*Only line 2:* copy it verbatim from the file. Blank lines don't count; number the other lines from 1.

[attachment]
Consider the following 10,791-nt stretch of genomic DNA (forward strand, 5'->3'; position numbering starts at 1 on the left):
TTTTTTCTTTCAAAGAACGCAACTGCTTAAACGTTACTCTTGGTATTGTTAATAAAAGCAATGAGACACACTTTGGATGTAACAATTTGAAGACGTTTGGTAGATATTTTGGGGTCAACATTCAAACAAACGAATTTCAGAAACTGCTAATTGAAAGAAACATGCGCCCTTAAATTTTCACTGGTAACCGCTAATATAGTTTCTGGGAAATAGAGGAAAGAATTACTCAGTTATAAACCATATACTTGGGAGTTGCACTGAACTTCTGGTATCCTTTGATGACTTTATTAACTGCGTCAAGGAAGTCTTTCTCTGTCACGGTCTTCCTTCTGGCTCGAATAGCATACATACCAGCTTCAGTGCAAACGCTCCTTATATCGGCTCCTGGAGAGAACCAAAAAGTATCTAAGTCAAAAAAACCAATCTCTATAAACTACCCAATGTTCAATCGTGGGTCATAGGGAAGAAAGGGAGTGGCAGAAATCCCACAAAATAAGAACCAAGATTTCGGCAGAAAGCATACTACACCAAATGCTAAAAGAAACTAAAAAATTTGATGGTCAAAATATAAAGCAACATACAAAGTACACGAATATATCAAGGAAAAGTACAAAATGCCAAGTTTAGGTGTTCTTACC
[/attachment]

TTTTTTCTTTCAAAGAACGCAACTGCTTAAACGTTACTCTTGGTATTGTTAATAAAAGCAATGAGACACACTTTGGATGTAACAATTTGAAGACGTTTGGTAGATATTTTGGGGTCAACATTCAAACAAACGAATTTCAGAAACTGCTAATTGAAAGAAACATGCGCCCTTAAATTTTCACTGGTAACCGCTAATATAGTTTCTGGGAAATAGAGGAAAGAATTACTCAGTTATAAACCATATACTTGGGAGTTGCACTGAACTTCTGGTATCCTTTGATGACTTTATTAACTGCGTCAAGGAAGTCTTTCTCTGTCACGGTCTTCCTTCTGGCTCGAATAGCATACATACCAGCTTCAGTGCAAACGCTCCTTATATCGGCTCCTGGAGAGAACCAAAAAGTATCTAAGTCAAAAAAACCAATCTCTATAAACTACCCAATGTTCAATCGTGGGTCATAGGGAAGAAAGGGAGTGGCAGAAATCCCACAAAATAAGAACCAAGATTTCGGCAGAAAGCATACTACACCAAATGCTAAAAGAAACTAAAAAATTTGATGGTCAAAATATAAAGCAACATACAAAGTACACGAATATATCAAGGAAAAGTACAAAATGCCAAGTTTAGGTGTTCTTACC